Prisoners are in an isolated and secluded environment removed from society. Radio is used in a few countries to broadcast programs to prisoners from the outside and to create a community within prison premises for the prisoners, in order to reduce their seclusion and feelings of isolation. The Prison Radio Project in San Francisco, Prison Radio Association (PRA) in the UK, Radio Focus in Israel, and Community Radio in Pune, Mumbai and the Central Jails of Maharashtra, India are some such initiatives that provide programs for prisoners (Ansari, 2014). The specialty of the Nagpur Radio Experiment is that prisoners are involved in a “live” broadcast on public radio where they can ask their questions.
Gyan Vani FM Radio Station and the Nagpur Experiment
Student prisoners were advised to go through the relevant self-instruction study material provided and determine the clarifications they need. Afterwards they submitted their doubts, questions, and clarifications on a relevant topic to the Coordinator of the IGNOU Special Study Center in the jail. The average number of questions per session was three, and sometimes went up to six. Some of the questions have included: “Could you please explain the special features of the Indian Constitution?”; “What is the Citizen’s Charter?”; and “What is the difference between formal and informal letters?” The students assembled in the hall to listen to the program. Then, the coordinator came to the jail office and called the Gyan Vani Radio Station Studio while the session was going live. He Pathaneni/Journal of Prison Education and Reentry Vol6(2) 192 would call and say that there was a question from a Nagpur Central Jail Student Prisoner and read the question. The teacher in the studio answered the query and the student prisoners sitting in the jail listened to their questions being answered. The process continued until the end of the session. The teacher concluded with what would be discussed in the next session. Due to the unique nature of this experiment, both society and the media have shown a keen interest.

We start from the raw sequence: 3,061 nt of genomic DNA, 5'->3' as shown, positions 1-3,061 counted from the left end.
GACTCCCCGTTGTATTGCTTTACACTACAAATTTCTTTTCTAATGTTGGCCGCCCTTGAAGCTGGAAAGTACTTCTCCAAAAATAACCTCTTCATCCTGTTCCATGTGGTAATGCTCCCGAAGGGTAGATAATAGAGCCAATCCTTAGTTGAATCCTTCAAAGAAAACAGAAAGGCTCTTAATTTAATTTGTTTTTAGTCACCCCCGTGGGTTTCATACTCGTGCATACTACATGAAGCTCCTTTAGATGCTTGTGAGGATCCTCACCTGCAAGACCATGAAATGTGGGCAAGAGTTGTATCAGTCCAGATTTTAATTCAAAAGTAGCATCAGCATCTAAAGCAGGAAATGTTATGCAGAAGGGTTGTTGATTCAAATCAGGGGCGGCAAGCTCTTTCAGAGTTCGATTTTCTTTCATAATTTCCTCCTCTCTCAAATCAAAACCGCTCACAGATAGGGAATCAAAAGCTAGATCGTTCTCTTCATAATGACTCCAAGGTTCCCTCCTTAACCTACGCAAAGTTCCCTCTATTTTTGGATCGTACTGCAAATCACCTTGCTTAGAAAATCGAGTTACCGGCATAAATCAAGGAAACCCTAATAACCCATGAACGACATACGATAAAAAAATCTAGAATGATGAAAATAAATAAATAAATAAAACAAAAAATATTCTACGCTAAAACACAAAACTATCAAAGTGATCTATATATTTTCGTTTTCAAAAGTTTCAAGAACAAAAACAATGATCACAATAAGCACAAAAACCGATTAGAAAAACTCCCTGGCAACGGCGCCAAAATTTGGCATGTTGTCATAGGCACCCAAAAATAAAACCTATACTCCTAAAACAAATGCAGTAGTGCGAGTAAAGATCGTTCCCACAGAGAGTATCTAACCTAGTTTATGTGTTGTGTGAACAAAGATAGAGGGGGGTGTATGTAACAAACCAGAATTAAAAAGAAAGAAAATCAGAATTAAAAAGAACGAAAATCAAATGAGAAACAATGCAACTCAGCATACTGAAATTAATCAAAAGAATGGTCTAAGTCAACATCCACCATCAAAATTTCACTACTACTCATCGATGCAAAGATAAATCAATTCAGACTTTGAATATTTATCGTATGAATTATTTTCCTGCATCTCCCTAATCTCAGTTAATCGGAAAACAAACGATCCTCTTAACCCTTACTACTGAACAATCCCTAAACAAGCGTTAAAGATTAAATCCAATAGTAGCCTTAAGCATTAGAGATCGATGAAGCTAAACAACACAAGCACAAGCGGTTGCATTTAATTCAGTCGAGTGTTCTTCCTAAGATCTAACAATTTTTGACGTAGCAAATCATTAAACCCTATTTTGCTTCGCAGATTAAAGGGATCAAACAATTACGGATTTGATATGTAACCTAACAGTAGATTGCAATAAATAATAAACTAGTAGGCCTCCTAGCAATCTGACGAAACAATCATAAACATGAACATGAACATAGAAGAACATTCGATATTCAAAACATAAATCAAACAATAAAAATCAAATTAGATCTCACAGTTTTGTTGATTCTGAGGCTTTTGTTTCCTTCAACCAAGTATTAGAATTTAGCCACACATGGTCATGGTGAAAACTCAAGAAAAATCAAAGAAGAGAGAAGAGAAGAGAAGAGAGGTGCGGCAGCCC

This being a new experiment, the author personally interacted with student prisoners at the prison premises to listen to their feedback and suggestions for improvement. They expressed their happiness that it was becoming easier to study as their study problems are solved, that the language of teaching has become localized (otherwise study material is prepared in National level Hindi), and that they are becoming increasingly motivated for their studies. They were so interested that they wanted to increase the frequency of the program to two or three sessions per week and to extend sessions for other courses. They also wanted to broadcast the program through speakers in all barracks, because at present, only those near the radio listen.
Providing educational opportunities to prisoners while in jail is a win-win situation for both prisoners and society. To create an enabling environment and multidimensional support to motivate prisoners and sustain their desire is crucial. In this direction, the present Nagpur Experiment, the innovative phone-in radio program, was undertaken. This is a simple program that can be followed anywhere in the world with minimal efforts. Radio is affordable, accessible, and simple to operate. In most cases, no external connection is needed, and even mobile phones have built-in radio. Therefore, radio can be an effective medium for communication flow from one side. It can be more effective with a two-way communication flow and the present Nagpur Experiment stands as an example for the development of this method of communication for underprivileged and underserved populations.